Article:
Treat our disabled people with dignity

During apartheid South Africans with disabilities were discriminated against, neglected and marginalised. At the dawn of our democracy, former President Nelson Mandela highlighted that we will build an inclusive society which will respect the human rights and dignity of all its citizens.

"The new South Africa we are building should be accessible and open to everyone. Disabled children are equally entitled to an exciting and brilliant future. We must see to it that we remove the obstacles: poor access to facilities; poor education; lack of transport; lack of funding or unavailability of equipment. Only then will the rights of the disabled to equal opportunities become a reality," he said.

As part of addressing the ills from the past, our Constitution ensures that every South African with a disability has the right to a life without discrimination and be treated as an equal citizen.

In the past month, this Department, in partnership with civil society, celebrated National Disability Rights Awareness Month by taking stock of the progress we have made as a country to secure and advance the interests of people with disabilities.

Since 1994 government has strived to address barriers which keep people with disabilities from reaching their full potential. One such challenge is language for people with hearing disabilities. The Department is currently working with other departments across government to introduce South African Sign Language (SASL) as the 12th official language.

The Department of Basic Education has also recognised the importance of sign language in schools and from next year all Deaf learners nationally will be taught in SASL at home language level.

To improve access to Braille material, South Africa is enforcing the Marrakesh Treaty which was signed by 51 countries in June. It allows for copyrighted books to be reproduced in Braille and the import and export of such materials.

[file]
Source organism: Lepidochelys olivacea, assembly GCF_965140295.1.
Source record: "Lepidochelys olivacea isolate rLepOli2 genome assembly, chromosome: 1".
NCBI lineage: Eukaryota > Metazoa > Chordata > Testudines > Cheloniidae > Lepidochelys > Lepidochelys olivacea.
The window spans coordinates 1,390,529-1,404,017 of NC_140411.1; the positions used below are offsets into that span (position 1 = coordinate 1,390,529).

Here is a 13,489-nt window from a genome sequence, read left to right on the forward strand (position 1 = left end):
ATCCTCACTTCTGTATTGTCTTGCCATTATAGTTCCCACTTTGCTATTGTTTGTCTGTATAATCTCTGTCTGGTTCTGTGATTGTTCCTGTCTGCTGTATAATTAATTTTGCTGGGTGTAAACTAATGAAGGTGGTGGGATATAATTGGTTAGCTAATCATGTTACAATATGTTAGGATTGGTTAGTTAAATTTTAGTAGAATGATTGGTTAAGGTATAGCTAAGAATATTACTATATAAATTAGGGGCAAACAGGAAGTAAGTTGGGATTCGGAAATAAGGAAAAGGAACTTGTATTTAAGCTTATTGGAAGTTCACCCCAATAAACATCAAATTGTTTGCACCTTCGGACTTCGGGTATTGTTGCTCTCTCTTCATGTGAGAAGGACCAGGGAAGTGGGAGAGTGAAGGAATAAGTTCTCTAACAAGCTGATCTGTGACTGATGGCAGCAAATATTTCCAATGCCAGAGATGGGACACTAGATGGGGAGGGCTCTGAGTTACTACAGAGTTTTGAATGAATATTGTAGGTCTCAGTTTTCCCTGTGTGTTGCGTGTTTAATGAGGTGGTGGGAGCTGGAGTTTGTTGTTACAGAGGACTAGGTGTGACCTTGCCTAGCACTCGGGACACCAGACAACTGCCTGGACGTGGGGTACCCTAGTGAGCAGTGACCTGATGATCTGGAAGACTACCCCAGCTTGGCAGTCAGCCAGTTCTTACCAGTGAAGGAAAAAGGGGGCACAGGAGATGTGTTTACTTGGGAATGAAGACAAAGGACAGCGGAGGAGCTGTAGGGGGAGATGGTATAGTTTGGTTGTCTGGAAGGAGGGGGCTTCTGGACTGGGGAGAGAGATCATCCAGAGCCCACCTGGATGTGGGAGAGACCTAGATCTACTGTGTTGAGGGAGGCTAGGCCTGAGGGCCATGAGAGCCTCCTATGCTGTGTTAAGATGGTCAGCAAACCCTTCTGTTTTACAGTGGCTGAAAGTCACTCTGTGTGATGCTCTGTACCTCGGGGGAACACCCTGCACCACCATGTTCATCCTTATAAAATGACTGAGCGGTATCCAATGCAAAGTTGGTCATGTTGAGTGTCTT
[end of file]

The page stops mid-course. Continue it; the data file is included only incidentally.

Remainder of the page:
In addition, there has been a shift in government to produce more documents in Braille. During National Disability Rights Awareness Month, the Minister of Home Affairs Naledi Pandor handed over Braille Smart ID cards to visually impaired learners. “This will enable blind people to easily recognise the card,” she said.

The National Senior Certificates (NSC) is also now available in Braille to all blind and visually impaired South Africans who successfully completed their NSC. One of the first recipients, Charles Klaasen from the Class of 2012 praised the new initiative during a ceremony in November.  “I am happy that I will no longer have to ask people to read my results for me. I can read them for myself,” he said.

Another positive step was the establishment of the Higher and Further Education Disability Services Association last year to increase the number of tertiary students with disabilities. This non-profit organisation assists students with disability services at higher and further education institutions. Furthermore, the National Student Financial Aid Scheme has revised its funding guidelines to support these students.

Government is also committed to ensure that South Africans with disabilities have equal access to job opportunities. We have therefore set a target to reach 2 per cent of public servants with disabilities by 2015 and are currently implementing measures to reach it.

Moreover, government has introduced a disability grant for adults that are unlikely to find employment or have limited sources of income. An additional grant for those South Africans which acquire a disability to enable them to make their homes more accessible has also been introduced. Another great achievement by the Department was to ensure that parents of disabled children are now able to claim disability related expenses from their tax returns.

Although public transport remains a barrier, improvements are being made by the Department of Transport.  As part of this, the Bus Rapid Transit system and the Gautrain were designed to ensure that its user friendly towards people with disabilities.

During National Disability Rights Awareness Month, government also raised its concern about stereotypes attached to people with disabilities. I still believe that we need to break the barriers of terminology and how we refer to people with disabilities especially those who suffer from albinism.

To specifically address the myths and stereotypes about albinism, the department hosted the first Conference for People with Albinism, in partnership with the Albinism Society of South Africa, traditional healers and community leaders at the end of October.

As National Disability Rights Awareness Month draws to a close, we can proudly say that over the last 19 years we have made great advances to restore the dignity and improvethe lives of people with disabilities. However, more work remains and government, businesses and communities need to work together to ensure we create a truly inclusive society.

Hendrietta Bogopane-Zulu is the Deputy Minister of Department of Women Children and people with Disabilities

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